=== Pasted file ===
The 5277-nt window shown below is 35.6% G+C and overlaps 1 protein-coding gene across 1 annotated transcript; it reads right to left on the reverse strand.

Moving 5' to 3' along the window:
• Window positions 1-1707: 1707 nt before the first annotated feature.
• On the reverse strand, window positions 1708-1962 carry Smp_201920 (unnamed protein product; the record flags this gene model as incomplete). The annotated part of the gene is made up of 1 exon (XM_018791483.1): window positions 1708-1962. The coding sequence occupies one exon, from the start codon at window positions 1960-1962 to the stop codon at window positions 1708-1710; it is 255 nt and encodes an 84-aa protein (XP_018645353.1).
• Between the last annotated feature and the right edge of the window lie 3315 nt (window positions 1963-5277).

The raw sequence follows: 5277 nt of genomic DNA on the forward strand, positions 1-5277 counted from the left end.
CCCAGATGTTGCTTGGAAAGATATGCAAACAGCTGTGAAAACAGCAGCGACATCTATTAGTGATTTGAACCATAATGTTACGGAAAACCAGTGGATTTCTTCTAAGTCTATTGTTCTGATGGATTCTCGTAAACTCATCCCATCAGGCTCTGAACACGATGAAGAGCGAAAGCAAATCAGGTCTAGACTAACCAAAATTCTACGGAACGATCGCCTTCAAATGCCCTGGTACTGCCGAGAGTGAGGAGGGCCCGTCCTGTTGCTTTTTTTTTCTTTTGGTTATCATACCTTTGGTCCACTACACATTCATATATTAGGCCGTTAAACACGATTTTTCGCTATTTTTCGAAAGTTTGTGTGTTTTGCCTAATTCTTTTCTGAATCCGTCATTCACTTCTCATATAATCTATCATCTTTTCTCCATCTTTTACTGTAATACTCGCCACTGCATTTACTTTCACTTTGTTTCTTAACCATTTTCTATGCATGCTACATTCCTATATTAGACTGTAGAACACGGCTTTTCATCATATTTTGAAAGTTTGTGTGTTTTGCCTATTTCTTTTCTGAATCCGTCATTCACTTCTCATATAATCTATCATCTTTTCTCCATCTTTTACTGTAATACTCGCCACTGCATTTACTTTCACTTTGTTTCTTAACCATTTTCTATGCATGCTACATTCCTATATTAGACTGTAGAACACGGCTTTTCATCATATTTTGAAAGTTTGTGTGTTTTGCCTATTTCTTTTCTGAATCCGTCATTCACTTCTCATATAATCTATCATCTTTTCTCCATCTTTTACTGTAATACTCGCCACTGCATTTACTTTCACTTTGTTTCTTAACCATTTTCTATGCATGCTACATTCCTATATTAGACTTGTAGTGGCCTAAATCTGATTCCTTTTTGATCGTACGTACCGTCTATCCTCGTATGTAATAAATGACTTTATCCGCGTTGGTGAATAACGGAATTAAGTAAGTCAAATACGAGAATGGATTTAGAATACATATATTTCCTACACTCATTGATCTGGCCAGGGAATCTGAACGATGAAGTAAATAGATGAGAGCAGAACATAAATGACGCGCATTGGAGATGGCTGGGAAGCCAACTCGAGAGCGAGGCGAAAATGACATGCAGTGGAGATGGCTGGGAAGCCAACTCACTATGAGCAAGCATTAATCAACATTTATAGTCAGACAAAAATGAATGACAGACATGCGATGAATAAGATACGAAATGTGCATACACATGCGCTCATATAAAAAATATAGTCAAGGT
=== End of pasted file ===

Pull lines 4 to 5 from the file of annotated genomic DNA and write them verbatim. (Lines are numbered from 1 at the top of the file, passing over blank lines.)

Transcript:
• On the reverse strand, window positions 1708-1962 carry Smp_201920 (unnamed protein product; the record flags this gene model as incomplete). The annotated part of the gene is made up of 1 exon (XM_018791483.1): window positions 1708-1962. The coding sequence occupies one exon, from the start codon at window positions 1960-1962 to the stop codon at window positions 1708-1710; it is 255 nt and encodes an 84-aa protein (XP_018645353.1).
• Between the last annotated feature and the right edge of the window lie 3315 nt (window positions 1963-5277).